ABL’s anti-underage drinking campaign takes steam

Ghana’s premier beverage producer, Accra Brewery Limited (ABL), is intensifying its ‘Anti-underage Drinking’ campaign to discourage minors from consuming alcohol.

The initiative is to caution and educate students and pupils about the dangers of alcohol consumption at an early age.

The company has been carrying out this campaign since last year, targeting students in primary, junior and senior high schools in the Greater Accra Region.

Over the past few weeks, the ‘Anti-underage Drinking’ campaign has picked up steam with talks at Christian Methodist and St. Thomas Aquinas Senior High Schools.

By the end of February, Accra Academy, Kaneshie Technical High School and Achimota School will also benefit from the campaign.

As part of ABL’s objective of creating a sociable world, the initiative is to ensure that the company’s products are developed, marketed, sold and consumed with high regard for individual and community well-being.

The campaign meant to reach 8000 underage persons directly by March 2016, aims at educating the public, particularly persons under the age of 18 about the dangers of alcohol intake.

It is in pursuit of inculcating affirmative change in the younger generation that the company organised a seminar for over 1000 students, drawn from select second cycle schools within the Greater Accra Region, on the harmful effects of underage drinking.

The facilitator of the campaign, ABL’s Corporate Affairs Manager, Cyrus de Graft-Johnson, notes that ABL, as a good corporate citizen, has the mandate to prevent underage drinking to demonstrate the company’s commitment to the well-being of society.

He advised the students to desist from alcohol intake since it could jeopardise their future aspirations and also pose serious health issues such as impaired brain development and physical harm.

“The issue of underage drinking may not be a pronounced problem as of now, but we cannot sit and wait for it to take a deeper root in our society. As they say, prevention is better that cure”, Mr deGraft-Johnson said.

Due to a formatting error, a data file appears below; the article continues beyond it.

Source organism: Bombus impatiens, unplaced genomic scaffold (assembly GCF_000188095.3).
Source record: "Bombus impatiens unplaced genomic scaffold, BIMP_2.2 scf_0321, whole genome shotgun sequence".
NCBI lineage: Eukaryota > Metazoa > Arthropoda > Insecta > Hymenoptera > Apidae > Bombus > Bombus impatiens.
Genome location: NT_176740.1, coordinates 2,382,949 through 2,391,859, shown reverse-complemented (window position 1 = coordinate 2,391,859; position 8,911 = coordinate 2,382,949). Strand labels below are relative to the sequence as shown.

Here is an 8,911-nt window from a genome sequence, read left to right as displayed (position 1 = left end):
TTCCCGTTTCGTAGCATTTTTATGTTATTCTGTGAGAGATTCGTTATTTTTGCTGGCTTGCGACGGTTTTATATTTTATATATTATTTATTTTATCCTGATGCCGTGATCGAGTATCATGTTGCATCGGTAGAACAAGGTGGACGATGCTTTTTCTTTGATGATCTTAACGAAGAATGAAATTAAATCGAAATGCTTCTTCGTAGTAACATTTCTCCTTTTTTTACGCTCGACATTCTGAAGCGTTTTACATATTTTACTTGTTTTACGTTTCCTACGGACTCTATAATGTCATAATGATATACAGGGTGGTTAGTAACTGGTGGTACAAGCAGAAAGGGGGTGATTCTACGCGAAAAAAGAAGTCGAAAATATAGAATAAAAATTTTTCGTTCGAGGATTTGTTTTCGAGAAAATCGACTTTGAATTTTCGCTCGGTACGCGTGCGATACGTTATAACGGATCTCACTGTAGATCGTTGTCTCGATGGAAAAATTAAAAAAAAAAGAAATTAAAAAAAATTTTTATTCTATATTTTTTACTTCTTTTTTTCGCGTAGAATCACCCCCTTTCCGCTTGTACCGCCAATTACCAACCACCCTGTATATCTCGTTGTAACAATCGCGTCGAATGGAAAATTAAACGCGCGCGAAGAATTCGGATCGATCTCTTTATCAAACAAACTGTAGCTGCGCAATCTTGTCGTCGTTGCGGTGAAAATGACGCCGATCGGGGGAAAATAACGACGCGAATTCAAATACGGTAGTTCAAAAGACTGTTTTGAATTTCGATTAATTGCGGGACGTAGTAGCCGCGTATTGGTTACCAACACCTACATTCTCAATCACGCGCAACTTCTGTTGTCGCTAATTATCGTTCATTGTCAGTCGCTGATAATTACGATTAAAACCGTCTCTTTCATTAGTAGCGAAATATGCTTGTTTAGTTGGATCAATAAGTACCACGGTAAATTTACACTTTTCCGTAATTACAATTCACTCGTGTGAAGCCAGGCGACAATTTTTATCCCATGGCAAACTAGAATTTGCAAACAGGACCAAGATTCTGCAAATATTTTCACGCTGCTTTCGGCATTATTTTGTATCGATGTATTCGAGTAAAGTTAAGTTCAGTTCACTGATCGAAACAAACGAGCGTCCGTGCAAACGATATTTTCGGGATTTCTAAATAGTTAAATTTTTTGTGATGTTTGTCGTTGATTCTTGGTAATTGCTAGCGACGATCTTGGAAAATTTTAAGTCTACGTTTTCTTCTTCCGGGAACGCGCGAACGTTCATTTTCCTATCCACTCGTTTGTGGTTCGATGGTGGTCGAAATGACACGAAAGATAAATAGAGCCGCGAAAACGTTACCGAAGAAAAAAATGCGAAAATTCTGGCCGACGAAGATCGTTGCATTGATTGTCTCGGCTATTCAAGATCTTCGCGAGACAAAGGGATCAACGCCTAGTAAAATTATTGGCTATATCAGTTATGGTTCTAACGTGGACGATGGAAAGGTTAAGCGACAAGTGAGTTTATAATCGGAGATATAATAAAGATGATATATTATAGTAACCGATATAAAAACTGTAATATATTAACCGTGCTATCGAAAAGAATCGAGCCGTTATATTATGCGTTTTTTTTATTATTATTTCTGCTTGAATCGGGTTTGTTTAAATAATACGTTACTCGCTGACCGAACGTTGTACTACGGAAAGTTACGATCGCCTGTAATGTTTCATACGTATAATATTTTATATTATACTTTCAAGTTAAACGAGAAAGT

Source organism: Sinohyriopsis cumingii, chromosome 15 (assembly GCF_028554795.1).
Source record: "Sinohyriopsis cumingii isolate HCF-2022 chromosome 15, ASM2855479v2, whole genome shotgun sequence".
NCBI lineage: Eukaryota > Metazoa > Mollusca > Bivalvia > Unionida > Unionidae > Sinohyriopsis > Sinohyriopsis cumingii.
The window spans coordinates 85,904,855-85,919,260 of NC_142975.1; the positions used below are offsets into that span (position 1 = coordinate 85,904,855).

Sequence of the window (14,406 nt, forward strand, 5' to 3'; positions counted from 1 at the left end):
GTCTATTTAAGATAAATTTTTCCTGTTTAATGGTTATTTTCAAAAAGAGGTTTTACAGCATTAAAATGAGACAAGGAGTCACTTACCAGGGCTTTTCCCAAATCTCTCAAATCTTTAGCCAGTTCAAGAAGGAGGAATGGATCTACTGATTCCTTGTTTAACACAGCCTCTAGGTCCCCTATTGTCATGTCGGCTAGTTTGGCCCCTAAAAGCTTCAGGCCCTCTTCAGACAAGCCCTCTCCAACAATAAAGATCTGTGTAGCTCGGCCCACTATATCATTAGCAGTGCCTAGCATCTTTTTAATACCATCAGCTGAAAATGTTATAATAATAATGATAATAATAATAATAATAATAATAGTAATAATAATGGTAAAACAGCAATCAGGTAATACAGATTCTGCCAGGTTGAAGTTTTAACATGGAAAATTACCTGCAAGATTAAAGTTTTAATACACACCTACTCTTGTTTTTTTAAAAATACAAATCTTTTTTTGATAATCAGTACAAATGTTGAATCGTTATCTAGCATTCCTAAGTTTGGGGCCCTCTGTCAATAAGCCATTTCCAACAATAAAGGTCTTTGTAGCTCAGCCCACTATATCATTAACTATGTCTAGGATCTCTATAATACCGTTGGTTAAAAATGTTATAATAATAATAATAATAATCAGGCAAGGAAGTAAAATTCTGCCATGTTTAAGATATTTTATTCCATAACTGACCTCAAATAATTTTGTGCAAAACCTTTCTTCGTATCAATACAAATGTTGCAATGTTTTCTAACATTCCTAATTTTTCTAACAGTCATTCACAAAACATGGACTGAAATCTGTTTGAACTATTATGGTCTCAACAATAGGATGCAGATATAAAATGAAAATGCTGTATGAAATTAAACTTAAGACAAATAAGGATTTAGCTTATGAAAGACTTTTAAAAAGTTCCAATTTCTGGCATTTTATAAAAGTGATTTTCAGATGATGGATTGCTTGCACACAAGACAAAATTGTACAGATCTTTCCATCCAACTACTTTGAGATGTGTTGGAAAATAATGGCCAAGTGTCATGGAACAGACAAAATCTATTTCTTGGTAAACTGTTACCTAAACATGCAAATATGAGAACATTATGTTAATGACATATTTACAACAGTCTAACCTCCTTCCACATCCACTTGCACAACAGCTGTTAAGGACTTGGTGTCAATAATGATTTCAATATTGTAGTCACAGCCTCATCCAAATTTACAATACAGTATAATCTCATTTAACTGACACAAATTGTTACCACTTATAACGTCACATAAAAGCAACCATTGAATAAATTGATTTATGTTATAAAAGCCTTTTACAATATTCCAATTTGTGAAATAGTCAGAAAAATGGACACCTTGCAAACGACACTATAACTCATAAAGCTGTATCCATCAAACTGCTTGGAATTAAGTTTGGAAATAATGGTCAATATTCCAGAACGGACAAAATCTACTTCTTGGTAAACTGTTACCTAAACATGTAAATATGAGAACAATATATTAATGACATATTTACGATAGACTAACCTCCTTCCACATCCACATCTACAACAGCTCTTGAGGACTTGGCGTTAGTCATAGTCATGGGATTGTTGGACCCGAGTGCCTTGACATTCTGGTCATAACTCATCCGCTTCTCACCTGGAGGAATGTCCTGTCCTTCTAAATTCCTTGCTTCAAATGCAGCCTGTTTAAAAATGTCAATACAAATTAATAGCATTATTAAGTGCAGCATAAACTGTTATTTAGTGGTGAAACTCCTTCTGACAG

While cautioning the students to discard the notion that alcohol could assist them study better, he also urged the students to focus on their studies, read widely and take their education seriously.

He noted that this interaction follows some other programmes which had been undertaken by the company since 2014 to impact positively on the youth.

“We are stepping up the pace to ensure that more underage persons are reached. We will welcome collaboration from any institution that is ready to go on this journey with us. The school authorities have so far been very accommodating and we are grateful”, he stressed.

Some of the students who have so far participated in the interactive talk sessions in the ABL sensitisation programme said they have acquired valuable information.

“This seminar has made me understand that alcohol consumption, at my age, will impede my performance and mental development,” 15-year-old Belinda Dogbe of Achimota Basic School spoke of her exprience.

“I will now politely refuse to go on any errand that requires me to buy alcohol for any adult”, said Samuel Ofoe, 14, from Kotobabi 2 JHS.

Both students participated in a pre-valentine day talk session in partnership with Dream Believe Achieve, a mentoring group of young professionals.


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